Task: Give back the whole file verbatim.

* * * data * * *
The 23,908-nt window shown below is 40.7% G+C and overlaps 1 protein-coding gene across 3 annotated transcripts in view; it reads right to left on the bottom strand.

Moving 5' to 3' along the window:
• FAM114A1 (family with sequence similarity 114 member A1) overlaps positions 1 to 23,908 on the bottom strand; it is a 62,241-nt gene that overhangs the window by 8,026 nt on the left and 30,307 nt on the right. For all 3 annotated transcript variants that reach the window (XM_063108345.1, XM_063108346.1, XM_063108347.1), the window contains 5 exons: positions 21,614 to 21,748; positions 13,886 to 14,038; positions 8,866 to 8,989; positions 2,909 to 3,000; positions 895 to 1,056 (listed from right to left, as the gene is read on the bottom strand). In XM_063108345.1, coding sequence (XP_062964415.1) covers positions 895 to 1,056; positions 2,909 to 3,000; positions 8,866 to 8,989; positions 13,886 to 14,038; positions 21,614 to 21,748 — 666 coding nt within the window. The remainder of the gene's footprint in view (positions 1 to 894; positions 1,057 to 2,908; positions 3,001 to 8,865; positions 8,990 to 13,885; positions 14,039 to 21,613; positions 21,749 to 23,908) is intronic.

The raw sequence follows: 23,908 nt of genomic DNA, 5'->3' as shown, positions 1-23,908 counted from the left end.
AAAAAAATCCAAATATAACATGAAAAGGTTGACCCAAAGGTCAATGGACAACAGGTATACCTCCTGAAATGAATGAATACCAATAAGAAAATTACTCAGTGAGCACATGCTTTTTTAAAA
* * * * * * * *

The 23,908-nt window shown below is 40.7% G+C and overlaps 1 protein-coding gene across 3 annotated transcripts in view; it reads right to left on the bottom strand.

Moving 5' to 3' along the window:
• FAM114A1 (family with sequence similarity 114 member A1) overlaps positions 1 to 23,908 on the bottom strand; it is a 62,241-nt gene that overhangs the window by 8,026 nt on the left and 30,307 nt on the right. For all 3 annotated transcript variants that reach the window (XM_063108345.1, XM_063108346.1, XM_063108347.1), the window contains 5 exons: positions 21,614 to 21,748; positions 13,886 to 14,038; positions 8,866 to 8,989; positions 2,909 to 3,000; positions 895 to 1,056 (listed from right to left, as the gene is read on the bottom strand). In XM_063108345.1, coding sequence (XP_062964415.1) covers positions 895 to 1,056; positions 2,909 to 3,000; positions 8,866 to 8,989; positions 13,886 to 14,038; positions 21,614 to 21,748 — 666 coding nt within the window. The remainder of the gene's footprint in view (positions 1 to 894; positions 1,057 to 2,908; positions 3,001 to 8,865; positions 8,990 to 13,885; positions 14,039 to 21,613; positions 21,749 to 23,908) is intronic.

The raw sequence follows: 23,908 nt of genomic DNA, 5'->3' as shown, positions 1-23,908 counted from the left end.
AAAAAAATCCAAATATAACATGAAAAGGTTGACCCAAAGGTCAATGGACAACAGGTATACCTCCTGAAATGAATGAATACCAATAAGAAAATTACTCAGTGAGCACATGCTTTTTTAAAA